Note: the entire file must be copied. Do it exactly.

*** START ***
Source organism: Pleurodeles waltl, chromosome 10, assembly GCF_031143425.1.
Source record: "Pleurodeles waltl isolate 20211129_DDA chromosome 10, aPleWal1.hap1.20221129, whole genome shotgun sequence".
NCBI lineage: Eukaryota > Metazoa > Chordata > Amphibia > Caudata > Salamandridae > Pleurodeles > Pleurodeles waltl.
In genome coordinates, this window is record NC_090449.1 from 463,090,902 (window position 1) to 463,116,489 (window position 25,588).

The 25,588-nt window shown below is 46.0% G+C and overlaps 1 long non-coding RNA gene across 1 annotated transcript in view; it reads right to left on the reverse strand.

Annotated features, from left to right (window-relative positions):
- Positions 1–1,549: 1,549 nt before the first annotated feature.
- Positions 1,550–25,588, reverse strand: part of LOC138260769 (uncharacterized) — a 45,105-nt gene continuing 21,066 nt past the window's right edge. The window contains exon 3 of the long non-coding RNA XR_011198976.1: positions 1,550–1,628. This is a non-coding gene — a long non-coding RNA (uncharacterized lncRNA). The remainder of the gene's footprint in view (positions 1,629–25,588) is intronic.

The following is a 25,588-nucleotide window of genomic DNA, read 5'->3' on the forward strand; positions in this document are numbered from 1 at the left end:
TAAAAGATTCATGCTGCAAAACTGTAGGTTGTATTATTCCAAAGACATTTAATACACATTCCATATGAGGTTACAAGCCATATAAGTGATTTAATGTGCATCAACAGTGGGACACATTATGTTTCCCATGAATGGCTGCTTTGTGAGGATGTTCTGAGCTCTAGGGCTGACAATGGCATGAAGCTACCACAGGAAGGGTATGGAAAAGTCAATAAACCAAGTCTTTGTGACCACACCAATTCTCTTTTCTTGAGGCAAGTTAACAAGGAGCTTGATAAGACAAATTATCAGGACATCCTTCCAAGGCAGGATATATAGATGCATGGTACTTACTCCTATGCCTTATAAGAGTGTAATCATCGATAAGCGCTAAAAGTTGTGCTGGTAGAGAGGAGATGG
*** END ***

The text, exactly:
Source organism: Pleurodeles waltl, chromosome 10, assembly GCF_031143425.1.
Source record: "Pleurodeles waltl isolate 20211129_DDA chromosome 10, aPleWal1.hap1.20221129, whole genome shotgun sequence".
NCBI lineage: Eukaryota > Metazoa > Chordata > Amphibia > Caudata > Salamandridae > Pleurodeles > Pleurodeles waltl.
In genome coordinates, this window is record NC_090449.1 from 463,090,902 (window position 1) to 463,116,489 (window position 25,588).

The 25,588-nt window shown below is 46.0% G+C and overlaps 1 long non-coding RNA gene across 1 annotated transcript in view; it reads right to left on the reverse strand.

Annotated features, from left to right (window-relative positions):
- Positions 1–1,549: 1,549 nt before the first annotated feature.
- Positions 1,550–25,588, reverse strand: part of LOC138260769 (uncharacterized) — a 45,105-nt gene continuing 21,066 nt past the window's right edge. The window contains exon 3 of the long non-coding RNA XR_011198976.1: positions 1,550–1,628. This is a non-coding gene — a long non-coding RNA (uncharacterized lncRNA). The remainder of the gene's footprint in view (positions 1,629–25,588) is intronic.

The following is a 25,588-nucleotide window of genomic DNA, read 5'->3' on the forward strand; positions in this document are numbered from 1 at the left end:
TAAAAGATTCATGCTGCAAAACTGTAGGTTGTATTATTCCAAAGACATTTAATACACATTCCATATGAGGTTACAAGCCATATAAGTGATTTAATGTGCATCAACAGTGGGACACATTATGTTTCCCATGAATGGCTGCTTTGTGAGGATGTTCTGAGCTCTAGGGCTGACAATGGCATGAAGCTACCACAGGAAGGGTATGGAAAAGTCAATAAACCAAGTCTTTGTGACCACACCAATTCTCTTTTCTTGAGGCAAGTTAACAAGGAGCTTGATAAGACAAATTATCAGGACATCCTTCCAAGGCAGGATATATAGATGCATGGTACTTACTCCTATGCCTTATAAGAGTGTAATCATCGATAAGCGCTAAAAGTTGTGCTGGTAGAGAGGAGATGG